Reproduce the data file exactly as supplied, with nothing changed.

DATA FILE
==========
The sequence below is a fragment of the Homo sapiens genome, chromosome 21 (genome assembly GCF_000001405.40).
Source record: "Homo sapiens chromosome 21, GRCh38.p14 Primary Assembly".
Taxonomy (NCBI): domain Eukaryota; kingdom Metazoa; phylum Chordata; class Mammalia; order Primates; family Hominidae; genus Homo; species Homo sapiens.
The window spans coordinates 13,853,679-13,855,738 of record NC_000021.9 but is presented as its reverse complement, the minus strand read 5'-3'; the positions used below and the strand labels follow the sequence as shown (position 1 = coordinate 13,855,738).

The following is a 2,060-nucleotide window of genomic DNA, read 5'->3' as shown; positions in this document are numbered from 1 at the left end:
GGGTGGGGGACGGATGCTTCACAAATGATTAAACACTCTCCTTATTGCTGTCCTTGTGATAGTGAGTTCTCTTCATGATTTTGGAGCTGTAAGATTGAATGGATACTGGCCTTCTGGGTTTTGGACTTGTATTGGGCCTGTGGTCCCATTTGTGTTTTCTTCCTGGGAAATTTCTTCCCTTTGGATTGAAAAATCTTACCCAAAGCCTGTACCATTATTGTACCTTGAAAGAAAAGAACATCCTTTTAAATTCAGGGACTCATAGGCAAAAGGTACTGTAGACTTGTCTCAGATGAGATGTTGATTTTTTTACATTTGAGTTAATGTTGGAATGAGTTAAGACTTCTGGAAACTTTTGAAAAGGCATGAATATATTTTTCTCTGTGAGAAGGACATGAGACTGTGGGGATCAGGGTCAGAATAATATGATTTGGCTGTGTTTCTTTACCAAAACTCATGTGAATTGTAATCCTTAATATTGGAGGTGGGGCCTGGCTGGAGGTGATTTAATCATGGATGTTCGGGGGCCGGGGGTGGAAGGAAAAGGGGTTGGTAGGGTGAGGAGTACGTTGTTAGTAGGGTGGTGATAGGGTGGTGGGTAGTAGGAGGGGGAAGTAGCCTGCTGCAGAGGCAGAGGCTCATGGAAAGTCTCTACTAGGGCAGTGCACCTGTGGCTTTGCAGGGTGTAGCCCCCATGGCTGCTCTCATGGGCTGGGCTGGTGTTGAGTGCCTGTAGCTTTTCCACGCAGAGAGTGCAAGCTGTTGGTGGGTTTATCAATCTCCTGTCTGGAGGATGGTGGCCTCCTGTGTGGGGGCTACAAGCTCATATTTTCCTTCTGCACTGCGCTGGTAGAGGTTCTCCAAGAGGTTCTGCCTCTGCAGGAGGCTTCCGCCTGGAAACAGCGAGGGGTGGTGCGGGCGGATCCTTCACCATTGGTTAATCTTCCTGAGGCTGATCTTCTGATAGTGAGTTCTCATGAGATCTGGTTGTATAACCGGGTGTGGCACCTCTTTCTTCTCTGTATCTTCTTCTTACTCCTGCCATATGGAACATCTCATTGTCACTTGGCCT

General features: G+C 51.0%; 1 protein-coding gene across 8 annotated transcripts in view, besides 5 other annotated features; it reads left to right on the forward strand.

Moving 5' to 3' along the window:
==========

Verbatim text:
The sequence below is a fragment of the Homo sapiens genome, chromosome 21 (genome assembly GCF_000001405.40).
Source record: "Homo sapiens chromosome 21, GRCh38.p14 Primary Assembly".
Taxonomy (NCBI): domain Eukaryota; kingdom Metazoa; phylum Chordata; class Mammalia; order Primates; family Hominidae; genus Homo; species Homo sapiens.
The window spans coordinates 13,853,679-13,855,738 of record NC_000021.9 but is presented as its reverse complement, the minus strand read 5'-3'; the positions used below and the strand labels follow the sequence as shown (position 1 = coordinate 13,855,738).

The following is a 2,060-nucleotide window of genomic DNA, read 5'->3' as shown; positions in this document are numbered from 1 at the left end:
GGGTGGGGGACGGATGCTTCACAAATGATTAAACACTCTCCTTATTGCTGTCCTTGTGATAGTGAGTTCTCTTCATGATTTTGGAGCTGTAAGATTGAATGGATACTGGCCTTCTGGGTTTTGGACTTGTATTGGGCCTGTGGTCCCATTTGTGTTTTCTTCCTGGGAAATTTCTTCCCTTTGGATTGAAAAATCTTACCCAAAGCCTGTACCATTATTGTACCTTGAAAGAAAAGAACATCCTTTTAAATTCAGGGACTCATAGGCAAAAGGTACTGTAGACTTGTCTCAGATGAGATGTTGATTTTTTTACATTTGAGTTAATGTTGGAATGAGTTAAGACTTCTGGAAACTTTTGAAAAGGCATGAATATATTTTTCTCTGTGAGAAGGACATGAGACTGTGGGGATCAGGGTCAGAATAATATGATTTGGCTGTGTTTCTTTACCAAAACTCATGTGAATTGTAATCCTTAATATTGGAGGTGGGGCCTGGCTGGAGGTGATTTAATCATGGATGTTCGGGGGCCGGGGGTGGAAGGAAAAGGGGTTGGTAGGGTGAGGAGTACGTTGTTAGTAGGGTGGTGATAGGGTGGTGGGTAGTAGGAGGGGGAAGTAGCCTGCTGCAGAGGCAGAGGCTCATGGAAAGTCTCTACTAGGGCAGTGCACCTGTGGCTTTGCAGGGTGTAGCCCCCATGGCTGCTCTCATGGGCTGGGCTGGTGTTGAGTGCCTGTAGCTTTTCCACGCAGAGAGTGCAAGCTGTTGGTGGGTTTATCAATCTCCTGTCTGGAGGATGGTGGCCTCCTGTGTGGGGGCTACAAGCTCATATTTTCCTTCTGCACTGCGCTGGTAGAGGTTCTCCAAGAGGTTCTGCCTCTGCAGGAGGCTTCCGCCTGGAAACAGCGAGGGGTGGTGCGGGCGGATCCTTCACCATTGGTTAATCTTCCTGAGGCTGATCTTCTGATAGTGAGTTCTCATGAGATCTGGTTGTATAACCGGGTGTGGCACCTCTTTCTTCTCTGTATCTTCTTCTTACTCCTGCCATATGGAACATCTCATTGTCACTTGGCCT

General features: G+C 51.0%; 1 protein-coding gene across 8 annotated transcripts in view, besides 5 other annotated features; it reads left to right on the forward strand.

Moving 5' to 3' along the window: